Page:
On-chip learning on a new neural processing chip

Type: MSc master thesis / Long project

Neuromorphic spiking neural network chips hold great promises for edge-computing AI applications. This project involves testing and characterizing novel on-chip learning circuits in a spiking neural network hardware architecture.

ALIVE (Always-on Learning with Various Synapses) is a prototype chip whose objective is to learn from the streaming data in an online and always on manner. It consists of two crossbar-like arrays with corresponding analog and digital synapses incorporating two different learning rules. The aim is to test new error-based learning circuits implemented on the chip, and evaluate their capabilities in a single layer network. The errors are generated on-chip by analog circuits that compare the output of the chip with a target that is given as input to the chip. One of the two implemented learning rules are inspired from the cortical circuits and the other one is inspired by error-based learning rules in neural networks. Each of the two neural cores include 4 neurons, each with 64 synapses (plastic and non-plastic). Moreover, the learning circuits for each rule are connected to pads to be tested directly and more easily.

The goal of this project is to test the ALIVE chip and run learning experiments on it. The chip will be tested using a Printed Circuit Board (PCB) designed for this specific purpose, with the necessary instruments (Oscilloscope, Keithley SMU) and a computer to send the commands by the user. To send the commands to the chip, the computer talks to a 4.1 Teensy microcontroller which in turn controls the communication protocol to the ALIVE chip. The communication scheme is based on Address Event Representation (AER) used to communicate events to and from the chip to the outside world [1,2,3]. To characterize the building blocks on the chip, test circuits have been placed outside of the array and connected directly to the pads. Through connecting these pads to Digital to Analog Converters (DACs), we can change the biasing and characterize the analog circuit blocks. The outputs can be read out through the Oscilloscope.

1. Gain a good understanding of the design and functionality of the ALIVE chip: The student will familiarize herself/himself with the design of ALIVE chip and its PCB.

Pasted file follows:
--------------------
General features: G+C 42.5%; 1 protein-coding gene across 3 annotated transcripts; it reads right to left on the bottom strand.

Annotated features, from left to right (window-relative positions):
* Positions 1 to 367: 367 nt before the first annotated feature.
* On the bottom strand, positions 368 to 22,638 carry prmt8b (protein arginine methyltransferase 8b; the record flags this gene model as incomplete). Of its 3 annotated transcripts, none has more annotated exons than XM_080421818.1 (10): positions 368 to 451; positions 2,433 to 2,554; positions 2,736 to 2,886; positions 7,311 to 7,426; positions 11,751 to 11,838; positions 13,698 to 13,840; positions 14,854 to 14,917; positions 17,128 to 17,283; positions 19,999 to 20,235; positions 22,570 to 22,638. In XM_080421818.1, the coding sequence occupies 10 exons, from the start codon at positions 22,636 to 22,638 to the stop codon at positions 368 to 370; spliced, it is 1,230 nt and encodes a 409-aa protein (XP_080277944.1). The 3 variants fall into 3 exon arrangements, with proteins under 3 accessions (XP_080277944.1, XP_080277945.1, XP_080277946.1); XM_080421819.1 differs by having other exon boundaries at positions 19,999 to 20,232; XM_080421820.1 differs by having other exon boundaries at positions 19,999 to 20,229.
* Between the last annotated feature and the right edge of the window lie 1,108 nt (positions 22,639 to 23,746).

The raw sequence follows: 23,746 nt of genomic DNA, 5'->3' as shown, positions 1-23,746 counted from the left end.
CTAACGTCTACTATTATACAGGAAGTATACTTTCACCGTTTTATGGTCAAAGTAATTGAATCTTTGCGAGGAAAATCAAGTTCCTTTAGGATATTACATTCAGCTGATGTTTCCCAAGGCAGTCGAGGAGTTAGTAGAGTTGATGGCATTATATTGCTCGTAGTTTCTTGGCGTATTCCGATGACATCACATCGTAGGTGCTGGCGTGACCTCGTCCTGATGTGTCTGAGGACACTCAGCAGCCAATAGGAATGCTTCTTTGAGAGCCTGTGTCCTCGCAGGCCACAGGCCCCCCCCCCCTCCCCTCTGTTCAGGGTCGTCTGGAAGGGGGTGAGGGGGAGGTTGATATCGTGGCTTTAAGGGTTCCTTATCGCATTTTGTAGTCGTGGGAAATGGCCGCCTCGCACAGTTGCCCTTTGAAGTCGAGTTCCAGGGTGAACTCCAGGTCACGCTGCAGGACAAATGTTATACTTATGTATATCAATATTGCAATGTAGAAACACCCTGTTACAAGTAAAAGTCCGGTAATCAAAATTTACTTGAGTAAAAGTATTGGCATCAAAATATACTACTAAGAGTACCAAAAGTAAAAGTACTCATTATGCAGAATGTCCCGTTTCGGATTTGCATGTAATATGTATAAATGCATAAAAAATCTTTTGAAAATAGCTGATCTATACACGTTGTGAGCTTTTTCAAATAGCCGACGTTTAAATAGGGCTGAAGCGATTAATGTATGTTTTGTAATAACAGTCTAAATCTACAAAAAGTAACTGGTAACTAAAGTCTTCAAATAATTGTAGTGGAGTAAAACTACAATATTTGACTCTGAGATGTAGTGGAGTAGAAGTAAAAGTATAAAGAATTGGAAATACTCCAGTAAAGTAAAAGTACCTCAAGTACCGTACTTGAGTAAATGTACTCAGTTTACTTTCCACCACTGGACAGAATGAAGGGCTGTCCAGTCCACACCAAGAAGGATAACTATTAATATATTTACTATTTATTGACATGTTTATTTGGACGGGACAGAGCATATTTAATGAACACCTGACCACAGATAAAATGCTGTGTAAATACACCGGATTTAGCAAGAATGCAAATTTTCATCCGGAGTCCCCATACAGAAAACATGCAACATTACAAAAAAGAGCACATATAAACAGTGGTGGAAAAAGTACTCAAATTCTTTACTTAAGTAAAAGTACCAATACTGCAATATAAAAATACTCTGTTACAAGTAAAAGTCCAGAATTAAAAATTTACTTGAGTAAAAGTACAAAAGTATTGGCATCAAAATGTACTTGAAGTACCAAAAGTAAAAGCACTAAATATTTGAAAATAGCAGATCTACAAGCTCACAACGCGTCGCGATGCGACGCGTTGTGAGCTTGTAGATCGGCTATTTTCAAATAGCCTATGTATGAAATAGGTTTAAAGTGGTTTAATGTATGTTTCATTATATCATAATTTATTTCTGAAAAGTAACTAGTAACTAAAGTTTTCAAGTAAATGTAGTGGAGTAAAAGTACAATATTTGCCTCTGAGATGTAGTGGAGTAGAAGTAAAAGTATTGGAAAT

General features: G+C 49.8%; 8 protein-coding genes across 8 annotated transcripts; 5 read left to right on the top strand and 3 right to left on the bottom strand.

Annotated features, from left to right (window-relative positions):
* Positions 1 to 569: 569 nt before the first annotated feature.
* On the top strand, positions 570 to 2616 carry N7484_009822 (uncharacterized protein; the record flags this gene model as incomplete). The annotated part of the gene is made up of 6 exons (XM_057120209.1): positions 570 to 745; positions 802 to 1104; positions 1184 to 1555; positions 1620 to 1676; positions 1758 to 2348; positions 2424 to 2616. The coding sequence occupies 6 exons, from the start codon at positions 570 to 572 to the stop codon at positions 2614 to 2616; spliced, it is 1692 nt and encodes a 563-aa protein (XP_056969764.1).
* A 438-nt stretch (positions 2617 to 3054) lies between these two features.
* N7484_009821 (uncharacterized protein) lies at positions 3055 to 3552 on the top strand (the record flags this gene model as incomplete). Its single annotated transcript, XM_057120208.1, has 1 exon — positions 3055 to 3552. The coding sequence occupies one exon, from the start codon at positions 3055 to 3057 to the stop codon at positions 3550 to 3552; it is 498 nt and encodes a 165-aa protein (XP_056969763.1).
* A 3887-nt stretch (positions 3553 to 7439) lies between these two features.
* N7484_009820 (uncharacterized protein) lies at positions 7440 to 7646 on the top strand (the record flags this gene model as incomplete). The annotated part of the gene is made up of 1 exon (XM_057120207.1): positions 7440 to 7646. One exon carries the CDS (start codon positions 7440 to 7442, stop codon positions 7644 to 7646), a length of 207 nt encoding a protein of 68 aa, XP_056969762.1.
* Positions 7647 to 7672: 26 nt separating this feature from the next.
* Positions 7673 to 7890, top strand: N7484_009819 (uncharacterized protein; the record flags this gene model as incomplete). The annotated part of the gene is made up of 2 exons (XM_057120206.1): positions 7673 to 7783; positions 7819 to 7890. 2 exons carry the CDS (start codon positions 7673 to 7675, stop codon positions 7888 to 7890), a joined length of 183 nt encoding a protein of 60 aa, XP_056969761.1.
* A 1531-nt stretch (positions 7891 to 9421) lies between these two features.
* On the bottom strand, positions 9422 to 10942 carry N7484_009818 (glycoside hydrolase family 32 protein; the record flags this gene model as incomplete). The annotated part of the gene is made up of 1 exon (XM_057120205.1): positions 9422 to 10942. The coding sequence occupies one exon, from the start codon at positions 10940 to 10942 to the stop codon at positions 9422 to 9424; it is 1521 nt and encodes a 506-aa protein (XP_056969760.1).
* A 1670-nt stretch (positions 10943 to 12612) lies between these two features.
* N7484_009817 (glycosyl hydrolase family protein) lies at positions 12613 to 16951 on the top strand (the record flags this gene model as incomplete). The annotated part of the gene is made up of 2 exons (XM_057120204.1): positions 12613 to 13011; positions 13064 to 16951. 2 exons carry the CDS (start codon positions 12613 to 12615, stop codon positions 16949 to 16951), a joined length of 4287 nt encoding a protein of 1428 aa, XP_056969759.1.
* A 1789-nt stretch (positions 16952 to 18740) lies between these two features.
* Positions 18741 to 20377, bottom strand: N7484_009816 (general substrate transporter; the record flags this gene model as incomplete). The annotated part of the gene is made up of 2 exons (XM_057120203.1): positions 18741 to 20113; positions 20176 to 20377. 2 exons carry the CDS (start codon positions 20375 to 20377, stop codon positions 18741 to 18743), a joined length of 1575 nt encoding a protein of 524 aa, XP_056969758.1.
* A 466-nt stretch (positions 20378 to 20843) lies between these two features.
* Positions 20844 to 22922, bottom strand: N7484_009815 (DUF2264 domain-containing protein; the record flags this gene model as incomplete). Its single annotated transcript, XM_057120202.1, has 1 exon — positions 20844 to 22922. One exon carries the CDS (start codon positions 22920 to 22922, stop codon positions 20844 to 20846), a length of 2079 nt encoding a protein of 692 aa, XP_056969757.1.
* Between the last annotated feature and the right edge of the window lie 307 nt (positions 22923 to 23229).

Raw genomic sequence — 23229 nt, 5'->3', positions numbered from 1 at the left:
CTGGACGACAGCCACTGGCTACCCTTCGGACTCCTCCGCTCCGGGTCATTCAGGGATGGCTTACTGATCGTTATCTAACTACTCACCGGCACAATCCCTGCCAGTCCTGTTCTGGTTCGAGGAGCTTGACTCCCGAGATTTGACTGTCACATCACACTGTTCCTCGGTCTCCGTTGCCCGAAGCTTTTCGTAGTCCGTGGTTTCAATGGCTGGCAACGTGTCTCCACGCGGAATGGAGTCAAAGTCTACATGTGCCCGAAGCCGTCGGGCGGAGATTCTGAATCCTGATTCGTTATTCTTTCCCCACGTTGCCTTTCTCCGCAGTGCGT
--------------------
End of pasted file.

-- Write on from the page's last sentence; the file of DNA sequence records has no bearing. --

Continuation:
2. Test the functionality of the PCB electronically: The student will perform electric tests on the PCB to ensure its functionality. Characterize the test circuit blocks electronically and find the optimum biases in the real chip compared to the simulations.
3. Characterize the array through performing simple learning experiments: Observe the weight evolution during a simple error-based learning task. Provide high and low teacher and observe the weight evolution of one synapse.
4. Run more complex learning experiments with SNN software simulations (Optional).

Starting date:
From Mid-February/Beginning of March onwards

1) S. Deiss et al., “Address-event asynchronous local broadcast protocol,” 1994. [Online].
2) K. Boahen, “Point-to-point connectivity between neuromorphic chips using address-events,” IEEE Trans. Circuits Syst. II, vol. 47, no. 5,pp. 416–34, May 2000.
3) S. Moradi, N. Qiao, F. Stefanini and G. Indiveri, "A Scalable Multicore Architecture With Heterogeneous Memory Structures for Dynamic Neuromorphic Asynchronous Processors (DYNAPs)," in IEEE Transactions on Biomedical Circuits and Systems, vol. 12, no. 1, pp. 106-122, Feb. 2018, doi: 10.1109/TBCAS.2017.2759700.


Bachelor's degree and/or Master's degree in Electrical engineering.


Melika Payvand
Senior Scientist Institute of Neuroinformatics
melika (at) ini.uzh.ch

Giacomo Indiveri
Professor Institute of Neuroinformatics
giacomo (at) ini.uzh.ch

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